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Learn about courts of days gone by at Kensington Palace

Published: Monday 29th of October 2012

Kensington Palace is not only one of the most spectacular palaces in London, it is also one of the most intriguing, with plenty of famous events having taken place behind its majestic walls.

Visitors to the stunning palace will be able to take part in captivating tales of the monarchy and court-life with House of Cards by theatre-makers Coney.

Coney has re-imagined the state apartments, bringing them to life through new multi-medium installations, live interactive theatre and costume from the Royal Ceremonial Dress Collection which has never been seen before.

In the Queen's State Apartments visitors will learn about the private lives of Mary II and Anne. These two women experienced heartbreak, which became a tragedy of the nation.

In the intimate setting of the wood-panelled apartments, the audience will also experience the rise and fall of the Stuarts from the perspective of Little William - the Duke who died after overheating while dancing on his 11th birthday.

Each room in these apartments has been transformed to spectacular effect. Stunning installations look at the line of the Stuarts, from the Glorious Revolution that kicked off their dynasty, to the end of the Protestant line.

Visitors are also invited to play the 'Game of Court,' which will give them an insight as to what it was like to be a courtier in the Georgian era. People will discover the fascinating characters of the Georgian court, and mysterious performers will float around, letting their audience in on clues to help them progress through the hierarchy of the court. The King's Apartments are to become a social arena again, with visitors trading gossip, conversing and stumbling across the unexpected.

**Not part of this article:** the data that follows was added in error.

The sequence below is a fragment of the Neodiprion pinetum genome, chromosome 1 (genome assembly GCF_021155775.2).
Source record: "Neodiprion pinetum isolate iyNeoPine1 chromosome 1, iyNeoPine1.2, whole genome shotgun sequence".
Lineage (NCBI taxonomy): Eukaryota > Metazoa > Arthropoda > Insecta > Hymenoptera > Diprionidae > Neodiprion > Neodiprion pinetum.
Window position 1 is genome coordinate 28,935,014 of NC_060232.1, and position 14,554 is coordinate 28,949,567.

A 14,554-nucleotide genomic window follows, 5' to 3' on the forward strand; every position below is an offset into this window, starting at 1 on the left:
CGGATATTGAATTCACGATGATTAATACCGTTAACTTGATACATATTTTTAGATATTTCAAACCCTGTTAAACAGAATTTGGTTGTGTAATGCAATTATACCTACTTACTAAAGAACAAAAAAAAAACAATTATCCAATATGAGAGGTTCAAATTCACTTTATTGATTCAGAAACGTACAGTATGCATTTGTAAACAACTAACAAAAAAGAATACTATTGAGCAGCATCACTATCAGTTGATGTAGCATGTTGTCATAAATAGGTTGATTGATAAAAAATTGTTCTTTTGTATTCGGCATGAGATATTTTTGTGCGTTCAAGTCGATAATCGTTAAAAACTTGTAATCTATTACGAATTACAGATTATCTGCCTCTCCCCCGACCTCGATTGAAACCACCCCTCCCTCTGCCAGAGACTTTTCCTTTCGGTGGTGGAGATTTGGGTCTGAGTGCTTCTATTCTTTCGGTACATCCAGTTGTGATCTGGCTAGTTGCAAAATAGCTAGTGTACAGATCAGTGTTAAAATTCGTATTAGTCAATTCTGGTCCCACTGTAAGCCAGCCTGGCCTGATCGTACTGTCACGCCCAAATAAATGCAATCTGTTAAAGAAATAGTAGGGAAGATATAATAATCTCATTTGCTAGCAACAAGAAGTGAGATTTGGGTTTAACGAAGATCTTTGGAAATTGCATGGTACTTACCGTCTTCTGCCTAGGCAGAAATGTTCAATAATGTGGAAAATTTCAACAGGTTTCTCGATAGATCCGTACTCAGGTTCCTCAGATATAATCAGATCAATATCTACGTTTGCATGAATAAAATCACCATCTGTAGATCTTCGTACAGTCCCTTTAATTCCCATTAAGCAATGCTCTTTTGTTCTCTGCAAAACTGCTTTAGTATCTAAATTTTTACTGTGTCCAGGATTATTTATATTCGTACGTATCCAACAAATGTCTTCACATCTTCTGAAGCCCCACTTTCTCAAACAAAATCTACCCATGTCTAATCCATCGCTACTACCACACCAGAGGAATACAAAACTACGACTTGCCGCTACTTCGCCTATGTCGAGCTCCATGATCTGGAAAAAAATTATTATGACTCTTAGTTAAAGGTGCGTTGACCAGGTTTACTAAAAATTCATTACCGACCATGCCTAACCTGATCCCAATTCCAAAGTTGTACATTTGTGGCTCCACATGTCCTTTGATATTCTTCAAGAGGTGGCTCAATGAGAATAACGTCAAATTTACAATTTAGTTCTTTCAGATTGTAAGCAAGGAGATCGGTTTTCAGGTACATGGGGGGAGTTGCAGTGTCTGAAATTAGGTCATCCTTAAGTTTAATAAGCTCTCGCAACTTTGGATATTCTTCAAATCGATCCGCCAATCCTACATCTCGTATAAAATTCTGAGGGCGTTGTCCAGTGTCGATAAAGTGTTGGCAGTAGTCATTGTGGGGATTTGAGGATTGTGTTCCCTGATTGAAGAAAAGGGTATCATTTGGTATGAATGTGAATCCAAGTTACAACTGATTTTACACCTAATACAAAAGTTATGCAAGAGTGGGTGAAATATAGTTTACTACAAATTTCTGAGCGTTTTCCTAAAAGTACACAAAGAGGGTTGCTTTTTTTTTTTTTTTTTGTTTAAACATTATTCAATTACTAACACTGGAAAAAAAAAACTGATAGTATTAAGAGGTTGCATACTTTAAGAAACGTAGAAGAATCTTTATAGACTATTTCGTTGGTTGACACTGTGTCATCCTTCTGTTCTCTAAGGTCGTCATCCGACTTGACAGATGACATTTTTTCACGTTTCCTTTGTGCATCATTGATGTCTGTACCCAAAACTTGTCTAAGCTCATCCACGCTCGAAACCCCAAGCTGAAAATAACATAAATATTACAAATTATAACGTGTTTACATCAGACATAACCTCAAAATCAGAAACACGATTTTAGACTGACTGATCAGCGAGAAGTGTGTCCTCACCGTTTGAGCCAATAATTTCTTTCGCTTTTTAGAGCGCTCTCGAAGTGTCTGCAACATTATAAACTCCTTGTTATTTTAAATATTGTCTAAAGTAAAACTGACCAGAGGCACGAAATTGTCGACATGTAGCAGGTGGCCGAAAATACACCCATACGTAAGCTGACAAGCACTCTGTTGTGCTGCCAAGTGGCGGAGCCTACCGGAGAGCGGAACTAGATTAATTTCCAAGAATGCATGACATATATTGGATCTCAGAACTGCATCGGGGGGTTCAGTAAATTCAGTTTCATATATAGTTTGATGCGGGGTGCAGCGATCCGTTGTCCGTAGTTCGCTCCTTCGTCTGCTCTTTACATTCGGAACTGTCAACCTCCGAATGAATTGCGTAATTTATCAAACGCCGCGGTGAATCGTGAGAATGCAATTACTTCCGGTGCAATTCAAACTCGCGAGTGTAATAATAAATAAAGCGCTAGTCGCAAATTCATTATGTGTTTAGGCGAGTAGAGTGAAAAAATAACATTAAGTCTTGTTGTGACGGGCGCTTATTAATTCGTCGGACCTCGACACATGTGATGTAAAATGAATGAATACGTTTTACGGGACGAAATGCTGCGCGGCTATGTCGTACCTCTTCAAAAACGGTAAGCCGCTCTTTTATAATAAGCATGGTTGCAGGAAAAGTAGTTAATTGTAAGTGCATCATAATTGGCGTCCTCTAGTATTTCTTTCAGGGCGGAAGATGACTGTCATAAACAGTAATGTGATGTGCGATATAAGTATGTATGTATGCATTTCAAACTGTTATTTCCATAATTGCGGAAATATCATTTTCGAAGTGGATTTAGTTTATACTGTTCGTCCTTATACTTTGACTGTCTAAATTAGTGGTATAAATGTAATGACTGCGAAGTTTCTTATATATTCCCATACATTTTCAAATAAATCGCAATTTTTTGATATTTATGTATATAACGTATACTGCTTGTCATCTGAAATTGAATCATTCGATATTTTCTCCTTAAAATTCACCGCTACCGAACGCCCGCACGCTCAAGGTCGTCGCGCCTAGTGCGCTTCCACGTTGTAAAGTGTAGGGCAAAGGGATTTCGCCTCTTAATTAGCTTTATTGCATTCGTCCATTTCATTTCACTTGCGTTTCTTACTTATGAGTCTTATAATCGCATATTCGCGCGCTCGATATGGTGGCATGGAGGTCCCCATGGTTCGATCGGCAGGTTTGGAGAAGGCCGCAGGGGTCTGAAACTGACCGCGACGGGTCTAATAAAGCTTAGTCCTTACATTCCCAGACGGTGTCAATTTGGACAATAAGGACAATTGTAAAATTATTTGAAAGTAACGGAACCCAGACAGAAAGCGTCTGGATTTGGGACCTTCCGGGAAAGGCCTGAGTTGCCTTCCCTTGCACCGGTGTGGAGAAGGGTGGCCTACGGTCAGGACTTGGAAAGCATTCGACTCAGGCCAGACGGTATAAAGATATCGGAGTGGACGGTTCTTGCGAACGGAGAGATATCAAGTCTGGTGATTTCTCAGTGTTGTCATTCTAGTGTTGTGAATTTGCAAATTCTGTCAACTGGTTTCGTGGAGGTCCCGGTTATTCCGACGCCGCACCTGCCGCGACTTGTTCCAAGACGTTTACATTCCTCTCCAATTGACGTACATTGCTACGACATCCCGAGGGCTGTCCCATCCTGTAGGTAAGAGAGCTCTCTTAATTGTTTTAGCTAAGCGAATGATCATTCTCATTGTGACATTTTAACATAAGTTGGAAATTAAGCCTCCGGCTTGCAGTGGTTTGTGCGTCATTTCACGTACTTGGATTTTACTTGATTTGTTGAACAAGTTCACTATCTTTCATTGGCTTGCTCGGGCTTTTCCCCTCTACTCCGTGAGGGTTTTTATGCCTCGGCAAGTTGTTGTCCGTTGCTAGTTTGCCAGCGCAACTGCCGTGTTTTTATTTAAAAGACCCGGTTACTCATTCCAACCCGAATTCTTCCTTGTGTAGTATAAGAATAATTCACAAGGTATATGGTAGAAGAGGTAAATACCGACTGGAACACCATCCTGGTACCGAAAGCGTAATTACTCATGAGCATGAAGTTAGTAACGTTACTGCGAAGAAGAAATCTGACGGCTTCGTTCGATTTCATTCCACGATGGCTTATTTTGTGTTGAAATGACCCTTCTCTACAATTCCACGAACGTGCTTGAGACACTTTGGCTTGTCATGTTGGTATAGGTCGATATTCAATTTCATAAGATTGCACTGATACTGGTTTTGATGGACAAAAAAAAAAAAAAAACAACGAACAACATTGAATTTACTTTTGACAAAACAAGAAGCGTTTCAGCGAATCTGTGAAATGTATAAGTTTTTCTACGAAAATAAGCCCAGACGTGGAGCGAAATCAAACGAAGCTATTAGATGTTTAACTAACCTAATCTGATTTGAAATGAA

There are plenty of highlights in the King's State Apartments too. Imagine the key players in Georgian London as they climb the stairs to visit the king.

In the presence chamber sits a gilded armchair that once belonged to George II's son Frederick - this is pretty much the closest thing to a throne that visitors will see. Upon visiting the privy chamber, guests will understand why this was one of Queen Caroline's favourite entertaining spots. The stunning ceiling was painted by William Kent in 1723, and there are also plenty of beautiful tapestries dotted around.

The Cupola room, meanwhile, is described as "the most splendidly decorated room in the palace," by its website, so is bound to be worth a visit.

However, it is the King's Drawing Room that is said to be the climax of all of the apartments. It was here that courtiers came to see the monarch, begging for power and patronage.

Visitors can also visit Queen Caroline's Closet and the Council Chamber, where they can learn about the sort of court dress that would once have been worn in the state rooms. Meanwhile, a visit to the King's Gallery allows people to see the room where William III played soldiers with his nephew and the King caught the chill that resulted in his death in 1702.

Kevin Smith

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